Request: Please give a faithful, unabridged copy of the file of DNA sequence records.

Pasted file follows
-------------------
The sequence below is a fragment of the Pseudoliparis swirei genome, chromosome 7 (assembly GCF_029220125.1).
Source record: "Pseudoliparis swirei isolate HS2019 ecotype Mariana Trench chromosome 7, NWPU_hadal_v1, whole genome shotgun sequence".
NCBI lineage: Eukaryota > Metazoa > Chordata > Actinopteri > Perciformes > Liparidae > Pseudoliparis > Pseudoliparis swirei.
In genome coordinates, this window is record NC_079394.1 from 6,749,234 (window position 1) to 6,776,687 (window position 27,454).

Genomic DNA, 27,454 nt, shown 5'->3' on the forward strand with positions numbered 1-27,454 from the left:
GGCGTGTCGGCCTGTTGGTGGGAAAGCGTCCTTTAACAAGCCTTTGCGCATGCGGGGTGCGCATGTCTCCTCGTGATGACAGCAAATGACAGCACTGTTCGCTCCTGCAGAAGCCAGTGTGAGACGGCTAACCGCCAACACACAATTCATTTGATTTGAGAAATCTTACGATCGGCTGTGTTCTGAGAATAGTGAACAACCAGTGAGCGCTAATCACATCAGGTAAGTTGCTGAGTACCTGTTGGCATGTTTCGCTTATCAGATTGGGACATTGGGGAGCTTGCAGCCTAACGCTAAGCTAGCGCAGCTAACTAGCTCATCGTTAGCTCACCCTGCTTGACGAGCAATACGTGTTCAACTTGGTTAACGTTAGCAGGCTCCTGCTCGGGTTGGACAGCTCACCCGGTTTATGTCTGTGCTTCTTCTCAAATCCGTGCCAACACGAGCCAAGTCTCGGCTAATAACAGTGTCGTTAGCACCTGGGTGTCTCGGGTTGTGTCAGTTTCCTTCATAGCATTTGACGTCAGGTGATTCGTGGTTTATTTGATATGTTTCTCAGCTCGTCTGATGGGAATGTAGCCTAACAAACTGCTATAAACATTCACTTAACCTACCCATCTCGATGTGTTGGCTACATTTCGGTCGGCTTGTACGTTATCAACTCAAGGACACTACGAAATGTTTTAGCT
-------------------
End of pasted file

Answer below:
The sequence below is a fragment of the Pseudoliparis swirei genome, chromosome 7 (assembly GCF_029220125.1).
Source record: "Pseudoliparis swirei isolate HS2019 ecotype Mariana Trench chromosome 7, NWPU_hadal_v1, whole genome shotgun sequence".
NCBI lineage: Eukaryota > Metazoa > Chordata > Actinopteri > Perciformes > Liparidae > Pseudoliparis > Pseudoliparis swirei.
In genome coordinates, this window is record NC_079394.1 from 6,749,234 (window position 1) to 6,776,687 (window position 27,454).

Genomic DNA, 27,454 nt, shown 5'->3' on the forward strand with positions numbered 1-27,454 from the left:
GGCGTGTCGGCCTGTTGGTGGGAAAGCGTCCTTTAACAAGCCTTTGCGCATGCGGGGTGCGCATGTCTCCTCGTGATGACAGCAAATGACAGCACTGTTCGCTCCTGCAGAAGCCAGTGTGAGACGGCTAACCGCCAACACACAATTCATTTGATTTGAGAAATCTTACGATCGGCTGTGTTCTGAGAATAGTGAACAACCAGTGAGCGCTAATCACATCAGGTAAGTTGCTGAGTACCTGTTGGCATGTTTCGCTTATCAGATTGGGACATTGGGGAGCTTGCAGCCTAACGCTAAGCTAGCGCAGCTAACTAGCTCATCGTTAGCTCACCCTGCTTGACGAGCAATACGTGTTCAACTTGGTTAACGTTAGCAGGCTCCTGCTCGGGTTGGACAGCTCACCCGGTTTATGTCTGTGCTTCTTCTCAAATCCGTGCCAACACGAGCCAAGTCTCGGCTAATAACAGTGTCGTTAGCACCTGGGTGTCTCGGGTTGTGTCAGTTTCCTTCATAGCATTTGACGTCAGGTGATTCGTGGTTTATTTGATATGTTTCTCAGCTCGTCTGATGGGAATGTAGCCTAACAAACTGCTATAAACATTCACTTAACCTACCCATCTCGATGTGTTGGCTACATTTCGGTCGGCTTGTACGTTATCAACTCAAGGACACTACGAAATGTTTTAGCT